Latest Standard Model Stories
After nearly three decades worth of waiting, researchers working at the world’s biggest particle collider confirmed on Wednesday that they had observed an extremely rare event that provides new evidence to support the so-called Standard Model of physics.
The famous Large Hadron Collider (LHC) is expected to restart proton collisions in mid-June, after being fired up again in early April following a two year break for upgrades.
Two of the greatest scientific research projects of our time – the discovery of the Higgs boson and the search for dark matter – may be related, as researchers from the Chalmers University of Technology in Sweden explained in a new Journal of High Energy Physics paper.
Researchers at the Large Hadron Collider at CERN in Switzerland have found through their experiments that theories surrounding particle physics have held up well so far – and that’s the problem.
Homer predicted the mass of the Higgs boson 14 years before it was discovered.
For the first time ever, a scientist has detected a simulated version of the so-called "God particle" using superconductors, providing evidence that the Higgs boson can be detected without the use of a superconductor, according to a new study published by the journal Nature Physics.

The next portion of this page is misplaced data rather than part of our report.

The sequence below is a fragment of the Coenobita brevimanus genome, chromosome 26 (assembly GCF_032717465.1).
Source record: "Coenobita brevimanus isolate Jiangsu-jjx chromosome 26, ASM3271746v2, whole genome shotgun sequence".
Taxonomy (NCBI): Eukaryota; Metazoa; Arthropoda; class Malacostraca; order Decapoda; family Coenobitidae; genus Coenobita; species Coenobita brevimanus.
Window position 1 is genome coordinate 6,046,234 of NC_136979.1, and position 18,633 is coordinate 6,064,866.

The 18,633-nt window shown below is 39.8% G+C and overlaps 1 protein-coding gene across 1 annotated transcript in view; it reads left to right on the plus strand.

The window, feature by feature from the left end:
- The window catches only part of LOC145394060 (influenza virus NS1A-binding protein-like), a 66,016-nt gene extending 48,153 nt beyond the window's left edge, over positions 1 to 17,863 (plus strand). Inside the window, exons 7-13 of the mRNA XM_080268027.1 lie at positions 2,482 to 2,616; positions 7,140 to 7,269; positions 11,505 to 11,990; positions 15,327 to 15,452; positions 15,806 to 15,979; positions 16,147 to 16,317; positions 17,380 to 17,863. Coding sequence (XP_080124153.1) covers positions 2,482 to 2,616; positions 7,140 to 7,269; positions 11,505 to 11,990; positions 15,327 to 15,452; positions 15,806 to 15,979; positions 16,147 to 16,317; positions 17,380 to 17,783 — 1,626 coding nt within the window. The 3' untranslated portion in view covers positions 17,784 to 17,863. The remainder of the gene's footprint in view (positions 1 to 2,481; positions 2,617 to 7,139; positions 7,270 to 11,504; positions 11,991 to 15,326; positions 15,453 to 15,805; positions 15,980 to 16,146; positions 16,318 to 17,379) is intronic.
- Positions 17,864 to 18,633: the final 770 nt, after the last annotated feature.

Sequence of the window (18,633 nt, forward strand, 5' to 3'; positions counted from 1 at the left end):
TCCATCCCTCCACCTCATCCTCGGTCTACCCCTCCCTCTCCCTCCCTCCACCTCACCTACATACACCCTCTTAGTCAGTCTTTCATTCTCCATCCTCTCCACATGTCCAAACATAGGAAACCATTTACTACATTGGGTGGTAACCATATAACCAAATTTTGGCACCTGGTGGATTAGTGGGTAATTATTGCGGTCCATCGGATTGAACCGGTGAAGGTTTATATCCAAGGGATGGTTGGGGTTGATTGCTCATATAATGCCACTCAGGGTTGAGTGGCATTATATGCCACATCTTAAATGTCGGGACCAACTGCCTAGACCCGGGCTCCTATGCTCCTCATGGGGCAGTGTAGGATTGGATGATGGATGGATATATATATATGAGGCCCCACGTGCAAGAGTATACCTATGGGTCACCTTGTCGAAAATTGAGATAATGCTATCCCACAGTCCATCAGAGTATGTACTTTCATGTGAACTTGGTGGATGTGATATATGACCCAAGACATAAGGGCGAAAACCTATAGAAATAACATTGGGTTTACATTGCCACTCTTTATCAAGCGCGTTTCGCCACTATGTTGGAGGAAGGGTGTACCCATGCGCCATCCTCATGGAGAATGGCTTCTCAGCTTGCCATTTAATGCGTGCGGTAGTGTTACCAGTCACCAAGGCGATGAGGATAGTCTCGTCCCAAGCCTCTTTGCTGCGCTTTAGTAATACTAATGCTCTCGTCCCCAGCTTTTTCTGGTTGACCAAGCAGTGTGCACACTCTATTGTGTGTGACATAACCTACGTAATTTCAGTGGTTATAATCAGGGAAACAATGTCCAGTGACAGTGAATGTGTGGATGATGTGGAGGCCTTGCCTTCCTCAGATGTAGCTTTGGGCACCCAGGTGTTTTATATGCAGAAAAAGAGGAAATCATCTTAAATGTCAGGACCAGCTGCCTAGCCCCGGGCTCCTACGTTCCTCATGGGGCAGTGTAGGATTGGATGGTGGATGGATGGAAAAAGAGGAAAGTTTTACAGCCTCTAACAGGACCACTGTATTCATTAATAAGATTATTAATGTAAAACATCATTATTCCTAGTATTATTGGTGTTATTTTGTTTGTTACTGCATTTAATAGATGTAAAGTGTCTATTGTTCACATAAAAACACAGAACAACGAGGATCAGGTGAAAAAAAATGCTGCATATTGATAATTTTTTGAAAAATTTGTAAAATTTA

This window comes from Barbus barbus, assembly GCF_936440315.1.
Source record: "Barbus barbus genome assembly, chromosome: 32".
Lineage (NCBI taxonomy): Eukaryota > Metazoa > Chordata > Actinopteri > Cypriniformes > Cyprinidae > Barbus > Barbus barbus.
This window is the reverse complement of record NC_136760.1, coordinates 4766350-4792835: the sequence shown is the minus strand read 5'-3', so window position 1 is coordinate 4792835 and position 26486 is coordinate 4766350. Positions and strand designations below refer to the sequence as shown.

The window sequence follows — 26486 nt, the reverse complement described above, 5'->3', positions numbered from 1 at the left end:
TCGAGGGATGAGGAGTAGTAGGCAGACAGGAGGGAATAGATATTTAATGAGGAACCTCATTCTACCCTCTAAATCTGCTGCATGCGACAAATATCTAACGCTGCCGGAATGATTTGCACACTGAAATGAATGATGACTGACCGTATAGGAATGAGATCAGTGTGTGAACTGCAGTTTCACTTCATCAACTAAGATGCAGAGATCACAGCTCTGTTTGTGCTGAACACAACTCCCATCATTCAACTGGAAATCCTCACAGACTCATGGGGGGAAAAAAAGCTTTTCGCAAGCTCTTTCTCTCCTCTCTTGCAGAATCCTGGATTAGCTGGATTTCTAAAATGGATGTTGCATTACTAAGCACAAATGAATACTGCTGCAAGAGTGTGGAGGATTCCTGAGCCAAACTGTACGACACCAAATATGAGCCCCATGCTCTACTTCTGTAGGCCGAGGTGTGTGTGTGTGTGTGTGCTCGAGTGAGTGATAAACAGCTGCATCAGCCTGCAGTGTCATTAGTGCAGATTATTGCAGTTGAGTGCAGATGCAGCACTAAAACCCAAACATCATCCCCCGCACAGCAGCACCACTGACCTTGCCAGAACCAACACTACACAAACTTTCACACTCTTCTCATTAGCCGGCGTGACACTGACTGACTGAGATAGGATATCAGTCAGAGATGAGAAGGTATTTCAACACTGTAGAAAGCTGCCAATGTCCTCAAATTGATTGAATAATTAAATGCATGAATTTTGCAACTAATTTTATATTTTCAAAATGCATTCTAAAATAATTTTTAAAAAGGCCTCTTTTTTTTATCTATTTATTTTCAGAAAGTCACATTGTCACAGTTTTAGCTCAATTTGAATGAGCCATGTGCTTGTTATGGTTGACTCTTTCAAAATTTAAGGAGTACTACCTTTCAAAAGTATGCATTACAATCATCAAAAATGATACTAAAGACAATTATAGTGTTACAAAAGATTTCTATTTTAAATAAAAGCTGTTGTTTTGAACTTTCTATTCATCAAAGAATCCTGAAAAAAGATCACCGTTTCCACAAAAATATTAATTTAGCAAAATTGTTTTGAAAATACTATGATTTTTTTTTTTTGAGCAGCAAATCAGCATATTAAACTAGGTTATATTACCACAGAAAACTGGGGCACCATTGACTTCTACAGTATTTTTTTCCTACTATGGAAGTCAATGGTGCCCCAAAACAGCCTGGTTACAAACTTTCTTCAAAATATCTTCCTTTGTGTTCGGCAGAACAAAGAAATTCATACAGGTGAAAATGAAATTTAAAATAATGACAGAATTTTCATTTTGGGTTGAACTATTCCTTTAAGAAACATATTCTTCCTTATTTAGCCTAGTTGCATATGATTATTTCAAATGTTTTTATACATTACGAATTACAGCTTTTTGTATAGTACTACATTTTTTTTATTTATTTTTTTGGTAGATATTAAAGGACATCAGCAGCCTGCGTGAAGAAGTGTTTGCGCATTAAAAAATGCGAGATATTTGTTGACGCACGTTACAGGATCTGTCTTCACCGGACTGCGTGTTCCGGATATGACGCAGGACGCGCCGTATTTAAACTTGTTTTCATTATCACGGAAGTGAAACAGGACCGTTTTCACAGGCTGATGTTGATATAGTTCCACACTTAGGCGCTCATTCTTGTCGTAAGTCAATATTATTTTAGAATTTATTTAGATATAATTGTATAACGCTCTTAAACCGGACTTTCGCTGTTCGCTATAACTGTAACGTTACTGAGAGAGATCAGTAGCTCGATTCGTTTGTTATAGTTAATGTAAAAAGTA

A new study published in Physical Review Letters might explain why the universe did not collapse immediately after the Big Bang, which is something that scientists have been striving to understand.
More than two years after physicists from the European Organization for Nuclear Research announced the discovery of a new subatomic particle, scientists continue to debate whether or not the new elementary particle they detected was actually the elusive Higgs boson.
Physicists in the College of Arts and Sciences have made important discoveries regarding Bs meson particles—something that may explain why the universe contains more matter than antimatter.
The Higgs boson has been hailed as one of the greatest physics discovery of all time, but preeminent scientist Stephen Hawking has a different take on the so-called God particle – he believes that it could destroy the universe.
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